Baby hospitalised after being exposed to parasite amid boil-water notice
A baby girl spent four nights in hospital after she was exposed to the microscopic parasite, cryptosporidium.
Campaigner Kellie Cadman, from the lobby group Lough Talt Water Warriors in Co Sligo, said she was given permission by the baby's family to highlight the case to ensure people in the catchment area are aware that it is crucial to continue to heed a boil-water notice.
According to Irish Water, more than 12,500 of its customers in the towns of Tubbercurry and Ballymote, and in a large rural hinterland, continue to be affected by a boil-water notice which has been in place for 13 of the past 16 months.
Ms Cadman said the 22-month-old baby was discharged on Sunday night from Sligo University Hospital but she remains ill. She said there were other cases where people had become ill after being exposed to cryptosporidium.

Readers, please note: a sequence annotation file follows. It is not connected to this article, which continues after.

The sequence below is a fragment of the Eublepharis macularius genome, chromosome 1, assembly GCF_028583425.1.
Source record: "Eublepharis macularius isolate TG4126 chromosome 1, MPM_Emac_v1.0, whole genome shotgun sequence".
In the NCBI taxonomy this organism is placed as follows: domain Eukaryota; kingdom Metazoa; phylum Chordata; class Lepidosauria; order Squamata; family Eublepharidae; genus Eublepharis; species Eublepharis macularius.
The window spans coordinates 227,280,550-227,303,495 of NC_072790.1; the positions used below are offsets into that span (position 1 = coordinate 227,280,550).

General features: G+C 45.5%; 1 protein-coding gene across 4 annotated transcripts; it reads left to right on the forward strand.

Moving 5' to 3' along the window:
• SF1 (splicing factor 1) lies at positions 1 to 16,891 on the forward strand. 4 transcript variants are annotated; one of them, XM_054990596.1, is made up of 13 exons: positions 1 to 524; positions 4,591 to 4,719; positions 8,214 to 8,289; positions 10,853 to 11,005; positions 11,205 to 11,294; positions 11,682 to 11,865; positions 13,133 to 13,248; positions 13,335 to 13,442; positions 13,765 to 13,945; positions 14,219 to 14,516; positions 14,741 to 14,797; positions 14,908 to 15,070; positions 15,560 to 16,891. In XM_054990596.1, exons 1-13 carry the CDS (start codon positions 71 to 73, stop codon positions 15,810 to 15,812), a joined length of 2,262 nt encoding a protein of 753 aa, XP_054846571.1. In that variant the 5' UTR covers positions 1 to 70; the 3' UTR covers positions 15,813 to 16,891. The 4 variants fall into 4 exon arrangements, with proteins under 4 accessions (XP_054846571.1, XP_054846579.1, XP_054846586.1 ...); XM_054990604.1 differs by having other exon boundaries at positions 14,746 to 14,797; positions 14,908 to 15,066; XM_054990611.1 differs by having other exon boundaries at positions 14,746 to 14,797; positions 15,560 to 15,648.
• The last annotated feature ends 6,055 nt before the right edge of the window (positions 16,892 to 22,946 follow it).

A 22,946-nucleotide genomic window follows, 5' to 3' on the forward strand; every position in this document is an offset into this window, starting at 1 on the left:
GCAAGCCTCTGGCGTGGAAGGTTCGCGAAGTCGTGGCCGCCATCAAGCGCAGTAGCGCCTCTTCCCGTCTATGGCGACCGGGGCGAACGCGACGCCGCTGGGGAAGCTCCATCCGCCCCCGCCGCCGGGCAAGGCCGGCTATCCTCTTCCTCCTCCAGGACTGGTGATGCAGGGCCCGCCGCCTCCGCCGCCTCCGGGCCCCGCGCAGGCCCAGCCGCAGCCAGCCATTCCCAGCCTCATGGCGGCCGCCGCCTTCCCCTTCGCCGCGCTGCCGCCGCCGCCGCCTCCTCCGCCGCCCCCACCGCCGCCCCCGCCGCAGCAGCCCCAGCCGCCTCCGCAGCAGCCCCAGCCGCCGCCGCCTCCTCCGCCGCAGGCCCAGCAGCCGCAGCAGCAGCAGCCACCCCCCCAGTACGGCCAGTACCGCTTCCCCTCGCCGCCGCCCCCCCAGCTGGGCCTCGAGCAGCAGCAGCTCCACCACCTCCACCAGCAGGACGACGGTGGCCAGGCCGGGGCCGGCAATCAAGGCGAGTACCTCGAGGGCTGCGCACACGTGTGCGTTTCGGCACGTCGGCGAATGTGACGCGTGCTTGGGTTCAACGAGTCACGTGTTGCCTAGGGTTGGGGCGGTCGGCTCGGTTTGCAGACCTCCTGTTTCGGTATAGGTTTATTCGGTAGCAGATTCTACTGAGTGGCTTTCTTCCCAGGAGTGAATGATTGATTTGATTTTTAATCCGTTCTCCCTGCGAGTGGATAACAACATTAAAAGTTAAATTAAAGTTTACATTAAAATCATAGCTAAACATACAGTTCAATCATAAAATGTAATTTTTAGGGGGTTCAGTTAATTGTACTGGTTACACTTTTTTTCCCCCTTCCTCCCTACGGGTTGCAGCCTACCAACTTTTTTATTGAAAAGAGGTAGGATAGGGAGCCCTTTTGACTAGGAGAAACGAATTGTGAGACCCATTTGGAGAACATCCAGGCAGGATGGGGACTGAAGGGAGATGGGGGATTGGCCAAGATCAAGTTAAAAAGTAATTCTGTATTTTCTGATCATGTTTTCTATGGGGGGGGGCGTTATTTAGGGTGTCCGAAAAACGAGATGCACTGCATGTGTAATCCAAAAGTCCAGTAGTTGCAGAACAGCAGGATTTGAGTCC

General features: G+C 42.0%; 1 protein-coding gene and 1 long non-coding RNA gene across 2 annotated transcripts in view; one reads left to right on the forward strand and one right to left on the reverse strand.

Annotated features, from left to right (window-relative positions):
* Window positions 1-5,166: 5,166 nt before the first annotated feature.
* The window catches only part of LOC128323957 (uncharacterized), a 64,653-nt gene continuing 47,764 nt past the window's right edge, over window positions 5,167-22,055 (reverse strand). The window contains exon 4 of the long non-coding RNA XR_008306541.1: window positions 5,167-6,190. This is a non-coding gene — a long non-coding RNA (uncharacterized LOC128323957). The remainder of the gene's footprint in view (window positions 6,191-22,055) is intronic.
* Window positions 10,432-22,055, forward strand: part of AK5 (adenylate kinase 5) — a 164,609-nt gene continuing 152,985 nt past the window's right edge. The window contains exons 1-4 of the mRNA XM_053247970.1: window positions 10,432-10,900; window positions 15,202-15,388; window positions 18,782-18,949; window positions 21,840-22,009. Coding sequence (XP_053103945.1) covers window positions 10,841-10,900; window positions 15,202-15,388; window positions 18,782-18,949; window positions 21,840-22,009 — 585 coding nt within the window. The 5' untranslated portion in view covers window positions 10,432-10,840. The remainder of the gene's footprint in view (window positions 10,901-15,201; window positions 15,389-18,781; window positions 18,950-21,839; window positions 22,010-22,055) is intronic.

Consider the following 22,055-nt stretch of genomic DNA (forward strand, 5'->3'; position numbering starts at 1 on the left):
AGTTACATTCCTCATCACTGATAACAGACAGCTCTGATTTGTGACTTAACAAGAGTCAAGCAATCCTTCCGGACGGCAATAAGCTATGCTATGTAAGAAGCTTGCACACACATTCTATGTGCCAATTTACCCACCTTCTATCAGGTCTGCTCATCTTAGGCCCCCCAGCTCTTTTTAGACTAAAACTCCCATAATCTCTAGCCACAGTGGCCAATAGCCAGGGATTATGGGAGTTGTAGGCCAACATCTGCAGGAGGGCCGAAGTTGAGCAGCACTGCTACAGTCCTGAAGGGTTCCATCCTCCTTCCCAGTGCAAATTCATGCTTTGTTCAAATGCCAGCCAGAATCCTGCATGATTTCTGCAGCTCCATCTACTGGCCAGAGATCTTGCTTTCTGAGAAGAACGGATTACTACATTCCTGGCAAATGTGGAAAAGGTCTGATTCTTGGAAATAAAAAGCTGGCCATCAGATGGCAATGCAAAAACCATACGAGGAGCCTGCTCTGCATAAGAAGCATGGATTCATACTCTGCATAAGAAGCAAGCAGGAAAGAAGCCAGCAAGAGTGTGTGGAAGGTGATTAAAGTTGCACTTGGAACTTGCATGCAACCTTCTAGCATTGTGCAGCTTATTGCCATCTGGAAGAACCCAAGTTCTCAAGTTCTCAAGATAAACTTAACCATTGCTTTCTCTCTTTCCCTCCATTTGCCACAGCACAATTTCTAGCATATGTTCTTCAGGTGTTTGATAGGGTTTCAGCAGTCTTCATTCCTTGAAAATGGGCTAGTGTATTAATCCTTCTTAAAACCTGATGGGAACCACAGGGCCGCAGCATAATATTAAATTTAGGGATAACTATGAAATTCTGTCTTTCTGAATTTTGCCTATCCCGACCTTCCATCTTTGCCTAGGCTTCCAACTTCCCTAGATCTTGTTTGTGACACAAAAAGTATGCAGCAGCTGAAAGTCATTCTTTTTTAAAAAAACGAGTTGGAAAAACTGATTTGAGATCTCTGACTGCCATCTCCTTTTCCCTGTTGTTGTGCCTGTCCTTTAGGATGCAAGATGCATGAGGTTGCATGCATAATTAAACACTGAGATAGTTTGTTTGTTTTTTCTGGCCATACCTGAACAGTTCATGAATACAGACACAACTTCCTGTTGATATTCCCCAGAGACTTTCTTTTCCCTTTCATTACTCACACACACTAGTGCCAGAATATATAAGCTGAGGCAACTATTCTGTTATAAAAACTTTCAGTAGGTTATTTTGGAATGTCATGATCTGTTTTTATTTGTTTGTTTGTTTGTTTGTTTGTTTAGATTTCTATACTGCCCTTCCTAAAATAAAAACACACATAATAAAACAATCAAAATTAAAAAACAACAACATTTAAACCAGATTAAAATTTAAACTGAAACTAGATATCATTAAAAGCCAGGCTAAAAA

"I know of one lady whose elderly husband has leg ulcers and she was bathing them, using the water, not realising how dangerous this could be," she said. Sligo County Council has granted planning permission for the upgrade of a treatment plant at Lough Talt.
"Works on this essential upgrade can now be scheduled to commence in the coming months with a completion date expected in 2020," said a spokesperson for Irish Water.
But campaigners say that in the interim a mobile treatment unit should be provided.
Irish Water said it was a priority to deliver a solution that would enable the boil-water notice to be lifted as soon as possible.